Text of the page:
Yes, I rented a pickup truck – it was supposed to be the HUGE F-150. What I got was a mid-size Nissan Frontier. I should have gotten the Jaguar F8 ragtop from Sixt! And, yes, I re-parked the truck better after the photoshoot.

 Part of the groceries were fixings for breakfast sandwiches for Tuesday, the day of the tour. DancingBear got up early to make them, so we had some food in our stomachs to show up at 7:30am at the National Atomic Testing Museum where the tour began (museum ticket not included in the free tour):

If you look closely, you can see our 85-year-old tour guide Ernie in the front window of the bus – he’s worked in the field for most of his adult life after growing up as a farmer in Nebraska.

Here is the itinerary of the full-day tour…

And with Jonathan on the tour, he marked a copy of map with all the stops the night before the tour:

Notice how close we are to Area 51? I notice the map doesn’t show the airstrip in Area 51 that a jet lands everyday from Vegas for commuters to commute. Also, Area 25 isn’t on the tour as that was the Nuclear Rocket Engine test site.

At the museum (the following day), Rache found this on display – from the Jackass and Western Railroad which was a spur line that moved around the rocket engines:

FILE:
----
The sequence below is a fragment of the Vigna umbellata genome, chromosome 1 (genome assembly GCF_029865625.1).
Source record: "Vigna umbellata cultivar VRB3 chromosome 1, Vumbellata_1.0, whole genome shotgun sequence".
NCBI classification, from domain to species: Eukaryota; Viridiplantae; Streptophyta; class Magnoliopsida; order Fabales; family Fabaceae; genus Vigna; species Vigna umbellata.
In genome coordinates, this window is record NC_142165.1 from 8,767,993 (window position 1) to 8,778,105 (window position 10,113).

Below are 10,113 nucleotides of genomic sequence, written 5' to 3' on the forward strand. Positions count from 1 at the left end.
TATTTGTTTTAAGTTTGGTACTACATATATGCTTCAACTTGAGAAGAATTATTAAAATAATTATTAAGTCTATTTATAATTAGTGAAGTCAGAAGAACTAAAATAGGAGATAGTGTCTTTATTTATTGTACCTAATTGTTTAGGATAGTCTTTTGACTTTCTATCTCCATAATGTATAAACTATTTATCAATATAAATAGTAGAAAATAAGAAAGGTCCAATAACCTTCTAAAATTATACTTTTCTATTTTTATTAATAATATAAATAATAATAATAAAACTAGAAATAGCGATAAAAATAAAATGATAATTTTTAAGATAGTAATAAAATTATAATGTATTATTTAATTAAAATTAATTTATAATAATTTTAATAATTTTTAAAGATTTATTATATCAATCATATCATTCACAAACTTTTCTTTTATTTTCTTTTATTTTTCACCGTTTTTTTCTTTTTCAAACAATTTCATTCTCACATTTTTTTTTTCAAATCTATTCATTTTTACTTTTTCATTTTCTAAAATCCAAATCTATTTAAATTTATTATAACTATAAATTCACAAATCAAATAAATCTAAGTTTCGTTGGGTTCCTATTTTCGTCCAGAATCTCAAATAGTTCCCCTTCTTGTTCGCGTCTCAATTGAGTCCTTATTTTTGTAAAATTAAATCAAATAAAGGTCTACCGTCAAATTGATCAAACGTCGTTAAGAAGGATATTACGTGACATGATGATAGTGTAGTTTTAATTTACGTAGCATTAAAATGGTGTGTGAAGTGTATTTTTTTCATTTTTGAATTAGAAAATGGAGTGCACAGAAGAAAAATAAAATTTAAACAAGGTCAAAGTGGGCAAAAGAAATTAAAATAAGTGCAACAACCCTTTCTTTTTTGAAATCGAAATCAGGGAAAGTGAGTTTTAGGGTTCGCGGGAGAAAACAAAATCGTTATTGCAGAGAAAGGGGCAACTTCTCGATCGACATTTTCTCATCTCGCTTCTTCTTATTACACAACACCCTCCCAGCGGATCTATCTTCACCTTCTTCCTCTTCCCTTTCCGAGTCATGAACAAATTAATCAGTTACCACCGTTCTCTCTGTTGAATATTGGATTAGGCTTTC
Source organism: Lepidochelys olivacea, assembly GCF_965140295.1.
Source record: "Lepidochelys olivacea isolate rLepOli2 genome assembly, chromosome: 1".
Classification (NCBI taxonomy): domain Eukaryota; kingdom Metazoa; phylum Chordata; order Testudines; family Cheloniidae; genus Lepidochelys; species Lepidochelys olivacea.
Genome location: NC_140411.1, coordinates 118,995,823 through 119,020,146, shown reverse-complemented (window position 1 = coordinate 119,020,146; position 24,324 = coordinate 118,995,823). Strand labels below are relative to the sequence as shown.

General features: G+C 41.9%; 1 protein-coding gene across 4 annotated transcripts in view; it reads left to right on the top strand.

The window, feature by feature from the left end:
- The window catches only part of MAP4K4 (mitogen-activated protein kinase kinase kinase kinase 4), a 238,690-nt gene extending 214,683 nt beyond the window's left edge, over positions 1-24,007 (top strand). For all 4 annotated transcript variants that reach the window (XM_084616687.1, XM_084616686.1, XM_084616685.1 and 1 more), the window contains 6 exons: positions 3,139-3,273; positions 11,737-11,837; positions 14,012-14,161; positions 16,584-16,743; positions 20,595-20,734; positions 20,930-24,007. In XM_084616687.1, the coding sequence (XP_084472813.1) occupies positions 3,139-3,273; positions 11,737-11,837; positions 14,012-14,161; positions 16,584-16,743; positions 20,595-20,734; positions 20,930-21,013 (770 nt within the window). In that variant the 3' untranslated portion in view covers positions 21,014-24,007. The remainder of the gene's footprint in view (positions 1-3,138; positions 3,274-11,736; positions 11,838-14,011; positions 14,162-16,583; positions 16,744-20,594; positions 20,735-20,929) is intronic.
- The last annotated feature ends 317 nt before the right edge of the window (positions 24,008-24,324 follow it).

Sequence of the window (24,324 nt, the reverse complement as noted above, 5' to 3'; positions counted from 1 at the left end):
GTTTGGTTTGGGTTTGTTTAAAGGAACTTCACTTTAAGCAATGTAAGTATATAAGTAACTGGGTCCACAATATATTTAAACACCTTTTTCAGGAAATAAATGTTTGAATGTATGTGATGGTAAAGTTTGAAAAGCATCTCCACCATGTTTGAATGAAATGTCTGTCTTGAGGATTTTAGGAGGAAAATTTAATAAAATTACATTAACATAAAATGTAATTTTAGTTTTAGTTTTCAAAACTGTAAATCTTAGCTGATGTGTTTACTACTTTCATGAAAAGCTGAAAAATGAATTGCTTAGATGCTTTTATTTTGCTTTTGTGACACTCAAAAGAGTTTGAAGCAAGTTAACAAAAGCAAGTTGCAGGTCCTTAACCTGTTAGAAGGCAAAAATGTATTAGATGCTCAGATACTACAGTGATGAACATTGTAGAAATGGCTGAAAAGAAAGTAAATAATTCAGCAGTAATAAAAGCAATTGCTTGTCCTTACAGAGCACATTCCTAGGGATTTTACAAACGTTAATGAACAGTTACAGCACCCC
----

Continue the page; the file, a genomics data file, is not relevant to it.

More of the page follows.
I bring this up because Rache and I had the opportunity several years ago to ride on the switch engine (I was the engineer!):

If you want to see the whole post on that adventure: CLICK HERE

Thanks, Rache for these web-scrapped photos since we were all required to leave our phone in our cars – to photos, no booze, no, well, lots of things. Here is the poster:

But back to the tour…it’s an hour and a half on a bus before you see this sign.

You get a clue about the terrain, but here is a better shot of the 1350 square miles where we also saw Predator Drones doing “touch and goes”:

Here is the link to the Wikipedia link about the site: CLICK HERE

With the 90-minute bus ride, first stop is a bathroom/snack bar stop, which is good because I’m out of liquid, then we are off to Icecap, which could be reactivated in a year if we decide to no longer ban testing (which, with our current administration, be tomorrow).

Which I really wish I’d had a camera for – it’s a building in 40-foot chunks that san be craned off and shipped to the next test site – well, before they blow a big hole in the ground.